The final collection – final in this iteration (and this membership minus Pokrovskii) – came out in May of 1911. The editorial addresses the most recent events in Russia as exemplifying Vpered‘s constant insistence that the revolutionary situation in Russia has remained as vital as before, even if its intensity is not (yet) that of 1905-1907 period.
The issue does not have any texts by Bogdanov – the second issue’s ‘discussion’ regarding proletarian culture caused a considerable amount of consternation in the group (although it is not entirely clear what caused such an offense as Bogdanov’s views were well-known, even if not fully elaborated) – but has, again, two texts from Lunacharsky (as Voinov on Tolstoy and as himself on the international situation), a piece on student movement from Stanislav Volsky (and later another piece from him on ‘petitions’ movement), a discussion of participation in the congress of factory doctors by Fedor Kalinin, and a large engagement with the ‘agrarian question’ from Aleksinskii.
A ‘discussion’ section has a short text against Plekhanov and a mildly mocking text against Lenin and his legal newspaper Zvezda [Star]. A third piece is an engagement with Trotsky’s programmatic ‘manifesto’ called ‘The Situation in the Country and Our Goals’ (you can read it here).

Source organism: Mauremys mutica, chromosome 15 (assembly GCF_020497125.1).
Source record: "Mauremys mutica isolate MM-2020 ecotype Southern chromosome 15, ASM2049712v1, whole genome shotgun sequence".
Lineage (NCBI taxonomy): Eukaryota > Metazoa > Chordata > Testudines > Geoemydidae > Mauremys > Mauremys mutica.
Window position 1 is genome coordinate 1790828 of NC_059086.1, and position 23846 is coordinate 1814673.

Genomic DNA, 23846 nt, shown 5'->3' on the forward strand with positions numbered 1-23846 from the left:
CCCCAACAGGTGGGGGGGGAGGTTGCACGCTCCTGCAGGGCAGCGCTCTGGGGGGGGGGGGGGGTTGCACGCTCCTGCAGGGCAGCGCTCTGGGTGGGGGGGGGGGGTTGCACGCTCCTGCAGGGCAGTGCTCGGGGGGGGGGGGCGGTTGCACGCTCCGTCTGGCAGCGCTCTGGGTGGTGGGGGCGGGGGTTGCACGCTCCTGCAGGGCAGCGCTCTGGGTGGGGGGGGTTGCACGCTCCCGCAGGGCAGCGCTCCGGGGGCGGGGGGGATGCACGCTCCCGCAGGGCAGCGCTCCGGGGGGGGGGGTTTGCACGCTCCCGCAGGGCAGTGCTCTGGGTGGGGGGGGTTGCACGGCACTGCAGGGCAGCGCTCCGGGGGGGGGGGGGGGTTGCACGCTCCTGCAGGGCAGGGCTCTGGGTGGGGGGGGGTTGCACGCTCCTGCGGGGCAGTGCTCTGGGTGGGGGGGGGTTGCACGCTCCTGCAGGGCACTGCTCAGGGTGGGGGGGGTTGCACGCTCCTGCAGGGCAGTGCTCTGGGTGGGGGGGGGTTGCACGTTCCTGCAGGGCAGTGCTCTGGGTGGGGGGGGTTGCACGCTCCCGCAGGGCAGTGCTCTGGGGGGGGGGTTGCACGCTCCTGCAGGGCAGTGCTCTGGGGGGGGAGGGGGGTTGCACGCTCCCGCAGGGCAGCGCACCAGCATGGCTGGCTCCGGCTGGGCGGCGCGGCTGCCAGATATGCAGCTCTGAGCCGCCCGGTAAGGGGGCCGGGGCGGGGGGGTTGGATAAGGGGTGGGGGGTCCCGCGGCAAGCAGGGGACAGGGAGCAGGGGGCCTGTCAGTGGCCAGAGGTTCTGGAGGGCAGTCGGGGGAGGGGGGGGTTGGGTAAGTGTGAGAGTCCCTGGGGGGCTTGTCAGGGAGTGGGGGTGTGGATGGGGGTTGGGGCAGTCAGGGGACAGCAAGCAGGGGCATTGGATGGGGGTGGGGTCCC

The final page of the collection has two important pieces of information – first is a comment regarding ‘recallism’ that Lenin will pick up and constantly cite in his arguments against Vpered, second is a small announcement:
1) The editorial board of Vpered, according to Lenin’s later argument, openly admits that ‘recallism’ is a ‘fully legitimate current in our Party’ – a scandalous admission for Lenin, but not for Vpered group that, while not claiming to consists entirely from ‘recallists’ saw nothing wrong with that particular view. For Lenin, on the other hand, it was a violation of the agreement between various factions at January 1910 Central Committee Plenum – most of his attacks on ‘liquidators’ and ‘recallists’ in 1910 to 1912 contains a version of this argument.
2) ‘Comrade Domov’ – Mikhail Pokrovskii – informs the readers that he is no longer involved with Vpered‘s publications. It is said that Pokrovskii took particular offense at Bogdanov’s ‘proletarian culture’ agenda and did not want to continue as a member of Vpered.
The fourth collection was in works but due to growing disagreements between the members of Vpered it was never published.
You can read the third collection here.